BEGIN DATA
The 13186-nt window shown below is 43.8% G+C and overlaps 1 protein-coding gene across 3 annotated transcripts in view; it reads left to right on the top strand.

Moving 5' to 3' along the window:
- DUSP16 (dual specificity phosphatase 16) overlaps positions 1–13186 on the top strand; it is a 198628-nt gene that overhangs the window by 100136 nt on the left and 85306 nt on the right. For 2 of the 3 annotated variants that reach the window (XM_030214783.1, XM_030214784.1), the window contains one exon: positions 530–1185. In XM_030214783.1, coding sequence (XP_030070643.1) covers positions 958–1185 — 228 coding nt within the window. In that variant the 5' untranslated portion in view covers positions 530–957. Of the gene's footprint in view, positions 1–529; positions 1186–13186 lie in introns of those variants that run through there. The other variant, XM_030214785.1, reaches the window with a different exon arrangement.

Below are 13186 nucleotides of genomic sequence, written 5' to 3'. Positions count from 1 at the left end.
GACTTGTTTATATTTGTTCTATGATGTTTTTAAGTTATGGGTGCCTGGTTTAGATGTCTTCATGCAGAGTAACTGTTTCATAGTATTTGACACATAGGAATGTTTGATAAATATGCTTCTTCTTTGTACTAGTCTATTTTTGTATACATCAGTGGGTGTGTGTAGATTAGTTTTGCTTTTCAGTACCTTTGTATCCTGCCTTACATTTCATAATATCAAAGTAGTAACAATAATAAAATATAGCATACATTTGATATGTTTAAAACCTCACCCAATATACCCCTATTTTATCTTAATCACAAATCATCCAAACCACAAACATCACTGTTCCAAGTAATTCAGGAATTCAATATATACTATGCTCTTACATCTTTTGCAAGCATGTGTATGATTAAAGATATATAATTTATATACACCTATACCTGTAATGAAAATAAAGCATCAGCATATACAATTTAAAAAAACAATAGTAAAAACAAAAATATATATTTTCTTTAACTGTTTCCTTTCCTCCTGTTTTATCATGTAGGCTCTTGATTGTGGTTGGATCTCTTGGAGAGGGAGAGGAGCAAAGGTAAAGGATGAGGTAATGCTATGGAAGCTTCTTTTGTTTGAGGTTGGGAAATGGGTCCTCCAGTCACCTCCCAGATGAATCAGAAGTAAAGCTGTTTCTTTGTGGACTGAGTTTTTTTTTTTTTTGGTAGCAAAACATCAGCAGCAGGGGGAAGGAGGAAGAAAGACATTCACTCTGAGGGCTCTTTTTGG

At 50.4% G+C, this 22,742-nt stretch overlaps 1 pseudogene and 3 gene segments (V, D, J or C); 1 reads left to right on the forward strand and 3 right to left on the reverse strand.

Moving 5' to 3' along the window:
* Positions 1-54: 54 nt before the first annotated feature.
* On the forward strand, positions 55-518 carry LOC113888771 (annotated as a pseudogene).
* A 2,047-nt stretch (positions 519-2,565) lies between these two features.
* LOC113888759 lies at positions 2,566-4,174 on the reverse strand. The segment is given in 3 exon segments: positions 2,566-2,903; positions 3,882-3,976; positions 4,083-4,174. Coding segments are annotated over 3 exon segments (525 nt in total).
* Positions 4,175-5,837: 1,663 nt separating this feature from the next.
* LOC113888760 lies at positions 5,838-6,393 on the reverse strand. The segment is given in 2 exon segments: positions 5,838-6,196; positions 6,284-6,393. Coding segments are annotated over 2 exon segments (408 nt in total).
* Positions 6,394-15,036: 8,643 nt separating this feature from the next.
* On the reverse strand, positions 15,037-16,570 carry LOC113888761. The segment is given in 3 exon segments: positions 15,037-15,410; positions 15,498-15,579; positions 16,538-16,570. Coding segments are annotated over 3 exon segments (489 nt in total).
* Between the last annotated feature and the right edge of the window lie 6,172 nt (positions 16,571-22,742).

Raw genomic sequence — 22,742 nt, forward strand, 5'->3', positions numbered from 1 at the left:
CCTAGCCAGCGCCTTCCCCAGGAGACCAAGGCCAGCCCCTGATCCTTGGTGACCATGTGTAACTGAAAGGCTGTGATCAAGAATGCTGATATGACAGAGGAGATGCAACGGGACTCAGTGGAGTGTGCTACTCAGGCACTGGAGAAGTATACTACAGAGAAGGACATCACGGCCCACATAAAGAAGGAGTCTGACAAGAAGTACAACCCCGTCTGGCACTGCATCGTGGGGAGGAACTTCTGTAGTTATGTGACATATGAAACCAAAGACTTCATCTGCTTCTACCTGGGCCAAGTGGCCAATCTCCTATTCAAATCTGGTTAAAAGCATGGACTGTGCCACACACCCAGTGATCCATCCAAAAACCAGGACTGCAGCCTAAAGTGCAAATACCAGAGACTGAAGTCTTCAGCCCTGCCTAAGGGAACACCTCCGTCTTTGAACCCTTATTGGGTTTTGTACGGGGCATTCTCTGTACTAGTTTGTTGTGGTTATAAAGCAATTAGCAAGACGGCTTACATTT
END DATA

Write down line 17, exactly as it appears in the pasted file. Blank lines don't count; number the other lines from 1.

Raw genomic sequence — 22,742 nt, forward strand, 5'->3', positions numbered from 1 at the left: